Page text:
A: Before the imposition of unilateral sanctions against Iran, the European Union was the biggest trade partner of Iran. At present, however, the volume of trade between the two sides is very low. The volume of Iran’s trade with Europe is currently even lower that the volume of trade between the Islamic Republic and the United States. This issue has even led to protests in certain European countries where businesspeople have reached the conclusion that the United States has blocked the way to the activities of European companies in Iran while letting its own companies to promote their cooperation with Iranian entities, especially with regard to foodstuff and pharmaceutical industries. At any rate, regardless of whether such assumptions are right or wrong, extensive trade ties that Iran had in past years with such European countries as Germany, Italy, France, UK, and even countries like Austria and Ukraine, have been lost through the political game of sanctions. There is, however, hope that when the ongoing nuclear talks reach a final result, Iran and the European Union would be once more able to avail themselves of the benefits of bilateral financial and trade cooperation; a cooperation which will be certainly to both sides’ benefit.
Q: What is the Islamic Republic of Iran doing in order to diminish poverty and improve the conditions of public works and infrastructure in the country?
A: Iranians carried out their revolution in 1979 and only seven months later, [Iraq’s former dictator] Saddam Hussein imposed a war on them, which has come to be known as the longest warfare of the 20th century. The war ended in 1988 at which time Iran’s economy was totally in ruins (let’s not forget the West’s all-out support for Saddam and even economic abuses made by certain Latin American countries in those years and later invasion of Kuwait by Saddam just two years after his war with Iran ended). Since that time, almost five five-year development plans have been carried out in the country as a result of which the people’s livelihood has got much better compared to 35 years ago in spite of the fact that the country’s population has doubled during that period of time. Although economic sanctions, global conditions and some domestic mismanagement has at times created obstacles on the way of this development process, at present, about 100 percent of the entire Iran is blessed with electricity, healthy drinking water, health care, roads and other vital infrastructure. The government has been also phasing out subsidies on consumer goods and has been injecting those subsidies directly into people’s lives and this plan has been in gear for a few years despite certain structural problems. Let’s not forget that since about two years ago, the volume of Iran’s oil revenues greatly reduced due to unilateral and coercive sanctions adopted against Iran by the United States and Europe. Iran, however, is now among few countries which have no considerable foreign debt.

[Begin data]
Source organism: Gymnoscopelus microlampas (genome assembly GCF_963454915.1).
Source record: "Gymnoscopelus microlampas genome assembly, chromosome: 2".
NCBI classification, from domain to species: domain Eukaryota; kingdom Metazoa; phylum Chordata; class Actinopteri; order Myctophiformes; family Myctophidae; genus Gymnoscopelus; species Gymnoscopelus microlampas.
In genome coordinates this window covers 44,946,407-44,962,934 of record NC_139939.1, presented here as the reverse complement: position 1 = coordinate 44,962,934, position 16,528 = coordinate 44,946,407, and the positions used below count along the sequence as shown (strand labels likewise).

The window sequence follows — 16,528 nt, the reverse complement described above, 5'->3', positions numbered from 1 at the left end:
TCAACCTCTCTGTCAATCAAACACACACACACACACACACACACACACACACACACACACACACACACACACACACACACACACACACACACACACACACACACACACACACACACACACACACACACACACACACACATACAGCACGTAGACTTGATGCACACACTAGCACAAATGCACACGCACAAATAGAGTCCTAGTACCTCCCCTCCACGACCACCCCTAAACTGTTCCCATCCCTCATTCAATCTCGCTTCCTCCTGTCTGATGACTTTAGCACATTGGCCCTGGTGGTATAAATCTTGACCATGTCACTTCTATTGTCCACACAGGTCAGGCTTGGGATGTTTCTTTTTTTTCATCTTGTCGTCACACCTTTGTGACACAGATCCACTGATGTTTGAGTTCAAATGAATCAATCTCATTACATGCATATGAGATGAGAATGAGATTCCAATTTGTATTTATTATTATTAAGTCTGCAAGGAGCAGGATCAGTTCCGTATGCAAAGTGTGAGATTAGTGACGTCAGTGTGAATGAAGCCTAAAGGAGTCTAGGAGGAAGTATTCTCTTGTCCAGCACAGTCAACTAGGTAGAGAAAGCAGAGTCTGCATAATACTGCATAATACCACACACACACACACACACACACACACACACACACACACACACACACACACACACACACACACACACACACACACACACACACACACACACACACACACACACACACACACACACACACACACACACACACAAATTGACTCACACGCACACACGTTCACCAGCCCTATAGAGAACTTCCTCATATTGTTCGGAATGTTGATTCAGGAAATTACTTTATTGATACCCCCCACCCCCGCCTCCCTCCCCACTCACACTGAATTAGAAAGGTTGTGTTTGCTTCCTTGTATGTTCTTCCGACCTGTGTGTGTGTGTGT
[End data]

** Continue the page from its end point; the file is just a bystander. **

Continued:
Q: How would you consider the bilateral relations between United States and Iran, considering that in the last two months both countries are engaged in negotiations?
A: There is a strange but powerful reality in the world of diplomacy: You can have political or economic relations with a country, but at the same time you can choose a totally different way to deal with various issues and be completely opposed to the policies and approaches adopted by the other country. This reality is gradually imposing itself on Iran and the United States after the lapse of 35 years [since the two countries severed diplomatic ties]. The representatives of Iran and the United States have frequently met in the past few months while before that and up to a few years ago, it was not possible for two high-ranking Iranian and American officials to go through a given corridor of the United Nations at the same time! Therefore, this is per se a historical development. Regardless of the final result of nuclear negotiations and even given the possibility that Iran and the United States may come to loggerheads over certain issues, this historical development will, no doubt, influence the future outlook of bilateral relations between the two countries. Of course, the way has been already paved for the two countries to have closer relations as a result of the necessity to launch joint efforts to manage such issues as the growing extremism in the Middle East in view of recent developments in Iraq and the growth of Salafist terrorist groups in Syria, which enjoy the West’s support; stability in Afghanistan and Iraq; and regular flow of energy from the Persian Gulf. However, I personally believe that the two countries will get closer as time goes by. As I said before, this should not be taken to mean that the two countries’ have accepted each other’s policies, but it is a positive outcome of direct and face-to-face negotiations away from biased prejudgments.
Q: The Bolivarian Republic of Venezuela has been a loyal partner to Tehran, when are the Iranian officials expected to visit Caracas or further strengthen the commercial relations and partnership in defense and security issues?
A: A certain part of diplomatic ties between Iran and Venezuela was the result of personal relations between [former Iranian president, Mahmoud] Ahmadinejad and [the late Venezuelan president, Hugo] Chavez. The end of the former’s term in office as president and the death of the latter, has somehow taken the sizzle out of bilateral relations between Tehran and Caracas. However, the two countries have indicated their willingness to maintain a positive relationship. Relations between Iran and Venezuela are totally logical especially as two member states of the Non-Aligned Movement and also within the framework of such international bodies as the United Nations’ developmental, economic, and human rights organs. Let’s not forget that Iranians love Latin American people, and despite the long distance between their country and Latin America and differences in customs and beliefs, Iranian people have a good feeling toward Latin American people. I believe that continuation and even further promotion of positive relations with Venezuela in addition to improvement of relations with Brazil and Argentina will be among top priorities of Iran’s foreign policy apparatus. However, the nuclear negotiations should reach a decisive result first in order to generate enough potential to put relations between Iran and other countries on the list of priorities of the Iranian diplomacy.